WHO'S INVITED?: “The rules preclude one from, for example, going to a program that's closed to the public,” Chief Judge Diane Wood of the Seventh Circuit said.
WHO’S INVITED?: “The rules preclude one from, for example, going to a program that’s closed to the public,” Chief Judge Diane Wood of the Seventh Circuit said. (Roberto Westbrook)

Federal appeals judges routinely travel across the country to speak and teach, and their hosts pay the cost. Rarely do judges visit legal advocacy groups that appear often in court, according to a National Law Journal review of judges’ annual financial reports.

Still, these trips — which involve relationships that judges are warned to handle with caution — reveal a gray area in judicial ethics rules about who judges can affiliate with off the bench, especially when money is involved.

The financial reports show limited interactions between judges and groups that have business, or even the mere likelihood of it, in their courts. Legal advocacy groups paid for only six of the 802 expense reimbursements reported in judges’ financial disclosures last year. In three instances, those groups appeared before the judge they hosted in a case decided within the next year and a half.

Judges are allowed to accept money for their travel expenses from groups that have an ideological position or a particular legal focus. However, judges’ ties to these organizations can trigger concerns about the “appearance of impropriety” — the public perception of bias, not an actual conflict of interest.

Statistics alone only tell a partial story. Along with a review of the 257 financial reports that federal appeals judges filed last year, the NLJ conducted phone and email interviews with 18 of them about how they apply the judicial ethics guidelines to their own trips.

There was no consensus. Some judges said they considered invitations on a case-by-case basis. Other judges drew a bright line, saying they would decline offers from groups known to participate in litigation in their courts.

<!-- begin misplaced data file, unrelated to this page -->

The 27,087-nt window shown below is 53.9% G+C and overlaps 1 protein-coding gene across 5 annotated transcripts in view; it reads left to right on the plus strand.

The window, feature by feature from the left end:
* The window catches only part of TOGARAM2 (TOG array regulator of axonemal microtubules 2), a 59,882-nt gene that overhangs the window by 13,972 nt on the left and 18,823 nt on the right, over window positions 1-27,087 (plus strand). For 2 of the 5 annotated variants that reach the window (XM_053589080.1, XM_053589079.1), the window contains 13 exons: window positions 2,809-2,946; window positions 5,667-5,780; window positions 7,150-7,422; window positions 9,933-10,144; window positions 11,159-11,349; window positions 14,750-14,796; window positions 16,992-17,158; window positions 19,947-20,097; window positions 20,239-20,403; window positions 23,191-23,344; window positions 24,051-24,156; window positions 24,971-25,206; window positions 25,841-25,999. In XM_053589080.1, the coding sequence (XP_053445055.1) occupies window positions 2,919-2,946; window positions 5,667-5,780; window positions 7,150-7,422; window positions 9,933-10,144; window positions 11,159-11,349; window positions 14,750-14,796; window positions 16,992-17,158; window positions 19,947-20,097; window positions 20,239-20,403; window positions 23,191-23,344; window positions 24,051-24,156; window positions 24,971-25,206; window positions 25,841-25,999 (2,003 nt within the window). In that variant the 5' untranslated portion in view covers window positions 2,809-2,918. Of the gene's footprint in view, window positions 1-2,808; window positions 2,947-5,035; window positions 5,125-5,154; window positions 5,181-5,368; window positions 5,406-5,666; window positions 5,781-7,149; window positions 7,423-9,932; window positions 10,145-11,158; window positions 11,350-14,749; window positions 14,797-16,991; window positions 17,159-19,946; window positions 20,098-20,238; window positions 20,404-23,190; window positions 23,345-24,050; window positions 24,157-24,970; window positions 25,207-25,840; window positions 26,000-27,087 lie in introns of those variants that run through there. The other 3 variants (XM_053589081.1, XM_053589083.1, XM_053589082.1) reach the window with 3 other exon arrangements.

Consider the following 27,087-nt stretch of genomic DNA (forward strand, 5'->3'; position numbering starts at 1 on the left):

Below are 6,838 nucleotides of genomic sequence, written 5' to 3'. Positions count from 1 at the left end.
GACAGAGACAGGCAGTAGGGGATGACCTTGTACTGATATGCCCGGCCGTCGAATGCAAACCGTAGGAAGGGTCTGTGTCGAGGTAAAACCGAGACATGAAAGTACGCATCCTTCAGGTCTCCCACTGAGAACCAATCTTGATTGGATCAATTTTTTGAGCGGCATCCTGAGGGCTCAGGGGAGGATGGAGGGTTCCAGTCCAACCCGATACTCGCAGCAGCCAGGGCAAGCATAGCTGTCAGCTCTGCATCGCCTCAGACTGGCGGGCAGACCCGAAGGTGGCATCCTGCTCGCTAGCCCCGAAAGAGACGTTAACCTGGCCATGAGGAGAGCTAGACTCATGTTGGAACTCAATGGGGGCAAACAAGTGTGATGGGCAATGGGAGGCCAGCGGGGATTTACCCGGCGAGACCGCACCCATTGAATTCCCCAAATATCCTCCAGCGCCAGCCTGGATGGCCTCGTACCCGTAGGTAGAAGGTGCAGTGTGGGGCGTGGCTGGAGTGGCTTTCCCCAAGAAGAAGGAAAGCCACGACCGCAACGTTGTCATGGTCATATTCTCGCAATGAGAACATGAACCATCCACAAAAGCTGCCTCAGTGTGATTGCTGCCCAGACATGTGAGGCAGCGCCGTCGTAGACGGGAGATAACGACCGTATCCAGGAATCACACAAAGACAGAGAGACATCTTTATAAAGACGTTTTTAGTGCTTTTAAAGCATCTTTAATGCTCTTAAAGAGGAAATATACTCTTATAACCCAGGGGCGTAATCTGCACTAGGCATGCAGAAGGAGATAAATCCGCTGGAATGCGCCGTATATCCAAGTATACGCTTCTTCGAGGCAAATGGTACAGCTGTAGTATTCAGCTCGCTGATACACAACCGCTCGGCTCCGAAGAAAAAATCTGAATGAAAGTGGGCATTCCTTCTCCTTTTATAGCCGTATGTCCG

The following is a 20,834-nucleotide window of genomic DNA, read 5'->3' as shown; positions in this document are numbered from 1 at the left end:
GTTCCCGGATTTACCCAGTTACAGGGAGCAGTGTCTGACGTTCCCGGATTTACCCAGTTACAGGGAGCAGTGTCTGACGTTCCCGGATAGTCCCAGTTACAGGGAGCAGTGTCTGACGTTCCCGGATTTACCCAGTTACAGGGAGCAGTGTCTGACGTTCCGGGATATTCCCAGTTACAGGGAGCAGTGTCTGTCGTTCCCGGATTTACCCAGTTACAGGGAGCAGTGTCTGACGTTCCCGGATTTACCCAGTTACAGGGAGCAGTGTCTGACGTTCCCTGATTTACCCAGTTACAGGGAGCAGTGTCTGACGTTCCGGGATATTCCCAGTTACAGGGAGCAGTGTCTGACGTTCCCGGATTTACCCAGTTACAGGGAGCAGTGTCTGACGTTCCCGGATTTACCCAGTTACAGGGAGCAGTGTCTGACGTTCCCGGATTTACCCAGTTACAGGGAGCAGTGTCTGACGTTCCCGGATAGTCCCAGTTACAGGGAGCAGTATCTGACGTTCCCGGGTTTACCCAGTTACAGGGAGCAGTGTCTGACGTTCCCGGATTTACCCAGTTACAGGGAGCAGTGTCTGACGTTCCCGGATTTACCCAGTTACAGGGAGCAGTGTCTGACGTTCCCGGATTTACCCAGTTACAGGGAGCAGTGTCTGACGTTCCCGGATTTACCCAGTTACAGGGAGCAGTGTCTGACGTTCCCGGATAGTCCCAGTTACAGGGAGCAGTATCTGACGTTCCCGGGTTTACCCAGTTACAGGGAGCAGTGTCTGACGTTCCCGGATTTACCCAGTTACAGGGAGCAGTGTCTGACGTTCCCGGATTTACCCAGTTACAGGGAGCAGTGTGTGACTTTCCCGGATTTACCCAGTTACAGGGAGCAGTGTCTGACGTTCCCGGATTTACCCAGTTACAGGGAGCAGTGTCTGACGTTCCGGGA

“I will not accept any invitation from any entity that might have cases before the court, now or conceivably in the future,” Second Circuit Chief Judge Robert Katzmann said in an email.

Fourth Circuit Judge James Wynn Jr. said he employed a “smell test.” If he was invited to speak to a group “that sounds like they have an agenda, I typically am not going to be there,” he said.

In annual financial reports, federal judges disclose reimbursements for airfare, hotels, meals and other expenses worth at least $375, but not the exact value. The reports filed last year cover judges’ activity in 2013. Most reports filed this year were not yet available.

Events hosted by the conservative Christian legal advocacy group Alliance Defending Freedom highlight the varying practices among judges. Sixth Circuit Judge Alice Batchelder and Tenth Circuit Judge Bobby Baldock last year reported reimbursements for transportation, lodging and meals from the Arizona-based group — trips they’ve reported annually since 2007 and at least 2003, respectively. Batchelder also reported reimbursements for two trips in her disclosure this year.

Alliance Defending Freedom, which focuses on religious freedom issues, participates in federal court litigation, including in the Sixth and Tenth Circuits. It filed amicus briefs in cases argued in 2014 and decided earlier this year by appellate panels that included Batchelder, who directed questions to a judiciary representative. Both she and Baldock declined interview requests.